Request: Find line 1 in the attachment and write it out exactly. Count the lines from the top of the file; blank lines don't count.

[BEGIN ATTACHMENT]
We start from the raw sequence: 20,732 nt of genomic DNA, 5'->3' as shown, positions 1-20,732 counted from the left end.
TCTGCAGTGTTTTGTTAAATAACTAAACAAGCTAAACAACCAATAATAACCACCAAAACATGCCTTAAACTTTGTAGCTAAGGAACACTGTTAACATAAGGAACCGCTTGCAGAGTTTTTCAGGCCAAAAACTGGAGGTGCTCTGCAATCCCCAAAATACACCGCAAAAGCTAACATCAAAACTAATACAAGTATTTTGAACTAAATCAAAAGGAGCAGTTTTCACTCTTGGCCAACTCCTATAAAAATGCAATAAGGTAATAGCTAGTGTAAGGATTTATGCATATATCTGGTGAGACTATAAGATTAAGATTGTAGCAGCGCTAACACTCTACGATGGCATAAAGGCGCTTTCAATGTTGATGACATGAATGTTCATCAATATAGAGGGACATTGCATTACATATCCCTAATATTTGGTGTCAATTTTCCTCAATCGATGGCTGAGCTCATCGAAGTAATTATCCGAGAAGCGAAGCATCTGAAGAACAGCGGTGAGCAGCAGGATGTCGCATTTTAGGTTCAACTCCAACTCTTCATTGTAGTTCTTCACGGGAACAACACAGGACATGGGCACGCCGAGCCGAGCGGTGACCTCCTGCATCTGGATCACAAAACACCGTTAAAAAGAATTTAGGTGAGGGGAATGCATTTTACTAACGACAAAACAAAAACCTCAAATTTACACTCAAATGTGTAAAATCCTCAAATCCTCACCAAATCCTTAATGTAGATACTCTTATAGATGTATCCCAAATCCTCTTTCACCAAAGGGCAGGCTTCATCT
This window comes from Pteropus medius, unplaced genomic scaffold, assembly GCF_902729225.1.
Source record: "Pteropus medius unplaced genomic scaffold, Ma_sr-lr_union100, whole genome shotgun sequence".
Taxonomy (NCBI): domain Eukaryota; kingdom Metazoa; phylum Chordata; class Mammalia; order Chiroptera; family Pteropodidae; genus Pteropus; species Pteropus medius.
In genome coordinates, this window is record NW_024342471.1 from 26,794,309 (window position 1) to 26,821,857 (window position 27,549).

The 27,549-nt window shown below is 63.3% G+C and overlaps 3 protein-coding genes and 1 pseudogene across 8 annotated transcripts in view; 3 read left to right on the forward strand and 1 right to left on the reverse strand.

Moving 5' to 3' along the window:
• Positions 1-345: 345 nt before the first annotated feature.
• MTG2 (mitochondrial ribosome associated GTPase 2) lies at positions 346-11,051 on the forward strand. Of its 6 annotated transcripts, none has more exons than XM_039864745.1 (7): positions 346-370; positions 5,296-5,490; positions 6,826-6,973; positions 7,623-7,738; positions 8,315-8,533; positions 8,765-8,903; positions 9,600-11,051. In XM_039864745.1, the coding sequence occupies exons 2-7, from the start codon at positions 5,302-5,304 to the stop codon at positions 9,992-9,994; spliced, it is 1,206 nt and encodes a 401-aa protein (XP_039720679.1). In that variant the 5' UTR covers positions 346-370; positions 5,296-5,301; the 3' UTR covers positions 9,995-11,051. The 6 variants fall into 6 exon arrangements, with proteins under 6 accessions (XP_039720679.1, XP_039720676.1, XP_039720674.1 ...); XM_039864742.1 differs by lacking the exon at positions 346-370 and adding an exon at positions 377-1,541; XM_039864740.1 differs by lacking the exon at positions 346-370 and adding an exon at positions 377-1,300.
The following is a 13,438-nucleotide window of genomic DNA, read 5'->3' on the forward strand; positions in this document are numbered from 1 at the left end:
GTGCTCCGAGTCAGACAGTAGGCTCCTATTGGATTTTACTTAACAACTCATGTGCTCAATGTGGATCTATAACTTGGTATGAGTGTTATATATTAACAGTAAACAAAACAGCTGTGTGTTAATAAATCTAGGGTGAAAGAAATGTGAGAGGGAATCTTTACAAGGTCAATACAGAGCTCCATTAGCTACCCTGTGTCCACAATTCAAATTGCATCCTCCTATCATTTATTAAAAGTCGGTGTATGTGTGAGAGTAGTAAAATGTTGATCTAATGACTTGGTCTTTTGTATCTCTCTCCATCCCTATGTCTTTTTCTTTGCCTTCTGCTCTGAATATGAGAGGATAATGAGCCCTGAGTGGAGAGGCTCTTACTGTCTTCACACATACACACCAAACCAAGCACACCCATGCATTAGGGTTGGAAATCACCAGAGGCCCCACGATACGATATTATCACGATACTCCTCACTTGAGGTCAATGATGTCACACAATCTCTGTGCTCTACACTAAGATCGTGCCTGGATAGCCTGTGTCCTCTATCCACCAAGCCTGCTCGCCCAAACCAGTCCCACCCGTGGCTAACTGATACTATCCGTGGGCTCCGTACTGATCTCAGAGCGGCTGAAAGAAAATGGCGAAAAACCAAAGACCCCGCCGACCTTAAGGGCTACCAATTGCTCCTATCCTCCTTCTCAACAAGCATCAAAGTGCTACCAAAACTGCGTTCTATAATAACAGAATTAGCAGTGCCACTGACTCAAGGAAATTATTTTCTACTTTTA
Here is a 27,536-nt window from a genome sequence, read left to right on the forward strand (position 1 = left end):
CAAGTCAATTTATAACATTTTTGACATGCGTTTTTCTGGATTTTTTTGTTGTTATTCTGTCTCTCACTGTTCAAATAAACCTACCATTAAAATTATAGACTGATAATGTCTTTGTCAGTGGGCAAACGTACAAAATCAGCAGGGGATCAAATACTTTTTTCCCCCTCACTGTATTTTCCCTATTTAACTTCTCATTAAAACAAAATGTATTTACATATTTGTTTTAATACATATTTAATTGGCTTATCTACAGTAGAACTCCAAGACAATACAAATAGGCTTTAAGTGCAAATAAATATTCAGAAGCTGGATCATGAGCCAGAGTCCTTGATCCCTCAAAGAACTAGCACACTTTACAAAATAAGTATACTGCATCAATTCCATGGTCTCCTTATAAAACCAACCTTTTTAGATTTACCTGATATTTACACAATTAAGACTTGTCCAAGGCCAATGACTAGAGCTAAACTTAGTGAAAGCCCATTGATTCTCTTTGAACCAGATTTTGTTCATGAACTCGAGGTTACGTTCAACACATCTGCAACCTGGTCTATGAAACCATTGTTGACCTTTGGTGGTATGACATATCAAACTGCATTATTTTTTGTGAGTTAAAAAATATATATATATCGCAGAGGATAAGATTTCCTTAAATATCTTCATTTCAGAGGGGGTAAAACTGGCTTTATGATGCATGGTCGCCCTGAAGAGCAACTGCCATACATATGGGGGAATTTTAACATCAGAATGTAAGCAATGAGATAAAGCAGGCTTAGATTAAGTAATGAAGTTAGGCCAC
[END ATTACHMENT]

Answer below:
We start from the raw sequence: 20,732 nt of genomic DNA, 5'->3' as shown, positions 1-20,732 counted from the left end.